This aged picture of a London Trotters cart was taken around the 50's/60's, I forget exactly. I came across it sorting through things tonight. The Trotters were rag & bone men, an early type of recycling that has long gone out of fashion. 'Steptoe & Son' is a famous TV sitcom based on one family somewhere in Shepherds Bush trying to make a living. There is a little emblem on the cart, could it be a council one? I wish I had time to search through the RBK site now. This site is full of old pictures and tales from the libraries of Kensington & Chelsea. Well worth a look.
The use of horse and carts is rarely seen today although some breweries still use them occasionally. My dad used one to deliver milk in the early 50's and Dunfermline Co-op were still using them until the mid sixties. I rarely saw them in London when I lived there however one horse, bored with waiting for the boss to come out of the pub, straddled the pavement to ensure he got attention from someone on one occasion. The St Cuthberts Co-op in Edinburgh not only used horse deliveries into the late 60's they also looked after the queens horses when she bothered to use the Scottish Royal Coach. I suspect some London based civil servant will have sold it now.
How good memory is in making such sights appear enjoyable, a light relief from the cares of the day. However for the man working them there was no relief until he had got back to the depot, settled the horse in a stall, cleaned up and made his way home. It's easier to switch off an engine that deal with a horse. The pay then was poor, nothing for being sick, and sacked for anything almost. Still the sun shone more then, maybe.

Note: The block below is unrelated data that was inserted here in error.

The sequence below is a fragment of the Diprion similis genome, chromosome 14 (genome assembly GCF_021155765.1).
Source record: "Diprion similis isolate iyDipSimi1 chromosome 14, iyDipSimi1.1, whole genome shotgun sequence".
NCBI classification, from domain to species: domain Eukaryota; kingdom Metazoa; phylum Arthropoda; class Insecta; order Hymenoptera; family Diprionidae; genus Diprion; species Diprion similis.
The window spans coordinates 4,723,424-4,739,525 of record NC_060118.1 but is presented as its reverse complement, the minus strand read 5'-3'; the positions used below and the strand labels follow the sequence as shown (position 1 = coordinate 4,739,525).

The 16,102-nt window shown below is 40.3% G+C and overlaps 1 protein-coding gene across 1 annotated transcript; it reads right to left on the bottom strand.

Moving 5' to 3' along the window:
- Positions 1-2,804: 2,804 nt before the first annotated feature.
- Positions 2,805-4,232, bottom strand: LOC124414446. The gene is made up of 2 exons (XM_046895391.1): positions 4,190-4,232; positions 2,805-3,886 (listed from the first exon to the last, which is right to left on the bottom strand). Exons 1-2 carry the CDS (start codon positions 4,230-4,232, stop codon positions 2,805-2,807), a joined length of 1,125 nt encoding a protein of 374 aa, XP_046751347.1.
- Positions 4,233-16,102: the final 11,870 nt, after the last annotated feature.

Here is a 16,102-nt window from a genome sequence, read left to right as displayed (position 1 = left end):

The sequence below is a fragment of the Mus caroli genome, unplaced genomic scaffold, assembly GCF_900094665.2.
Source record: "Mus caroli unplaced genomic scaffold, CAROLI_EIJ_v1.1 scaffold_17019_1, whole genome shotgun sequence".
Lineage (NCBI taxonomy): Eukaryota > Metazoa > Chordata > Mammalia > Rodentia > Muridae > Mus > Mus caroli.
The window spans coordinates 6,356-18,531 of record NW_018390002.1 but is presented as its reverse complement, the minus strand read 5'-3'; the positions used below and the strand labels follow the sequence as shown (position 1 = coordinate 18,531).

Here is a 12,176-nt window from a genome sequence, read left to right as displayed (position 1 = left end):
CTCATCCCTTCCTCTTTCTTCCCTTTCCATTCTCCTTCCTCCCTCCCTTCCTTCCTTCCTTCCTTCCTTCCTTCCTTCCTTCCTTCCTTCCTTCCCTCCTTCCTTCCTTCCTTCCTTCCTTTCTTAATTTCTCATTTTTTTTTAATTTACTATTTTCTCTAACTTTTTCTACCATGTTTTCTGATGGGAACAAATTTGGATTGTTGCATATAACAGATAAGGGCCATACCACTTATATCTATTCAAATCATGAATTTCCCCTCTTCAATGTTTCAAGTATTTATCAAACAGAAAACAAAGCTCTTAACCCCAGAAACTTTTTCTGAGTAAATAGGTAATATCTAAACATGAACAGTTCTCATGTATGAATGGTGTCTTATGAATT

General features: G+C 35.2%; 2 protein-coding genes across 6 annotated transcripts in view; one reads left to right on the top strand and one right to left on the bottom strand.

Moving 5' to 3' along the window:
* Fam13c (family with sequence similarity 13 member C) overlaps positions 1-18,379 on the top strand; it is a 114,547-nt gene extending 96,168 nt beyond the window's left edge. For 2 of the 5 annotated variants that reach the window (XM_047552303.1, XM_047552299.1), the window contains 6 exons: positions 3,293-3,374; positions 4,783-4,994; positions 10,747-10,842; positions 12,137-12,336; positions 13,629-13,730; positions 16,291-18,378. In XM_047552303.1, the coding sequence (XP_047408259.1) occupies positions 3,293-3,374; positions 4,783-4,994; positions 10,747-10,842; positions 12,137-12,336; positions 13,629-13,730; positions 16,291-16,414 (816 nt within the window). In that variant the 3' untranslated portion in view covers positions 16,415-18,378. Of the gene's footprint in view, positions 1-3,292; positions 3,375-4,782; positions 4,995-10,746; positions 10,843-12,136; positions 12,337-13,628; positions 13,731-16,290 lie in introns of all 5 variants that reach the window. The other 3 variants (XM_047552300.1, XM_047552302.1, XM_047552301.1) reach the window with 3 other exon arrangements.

Memory is useful when retracing your steps as I had to today. I noticed the battery in the camera was running low and I mused as to whether it would work if I went out then and now. No time to ponder, I got ready and made my way out before the rain began. As I crossed the road the rain began. I walked through the
drizzle gardens, replacing a wreath or two blown by the wind from the memorial, and headed into town. As I left the 'Poundshop' clutching my three for two bottles of cheap bleach, oh how I live in luxury, I noticed the camera was not in my pocket, a pocket usually kept shut by a zip. Oh dear thought I, someone has pinched it or I dropped it when replacing that wreath. How could I live without the camera? Bad enough waiting to get it repaired let alone lose it. What if it had been nicked, how, when, oh dear! I splashed my way, faster somewhat, through the glistening trail, down the road, through the gardens, back home. No sign, if dropped it was lifted and gone, no chance of that returning. Naturally as I got home I found it on the desk where I had left it after checking the battery. The stupid old fool had forgotten to put it in the pocket. Memory you see, I need one!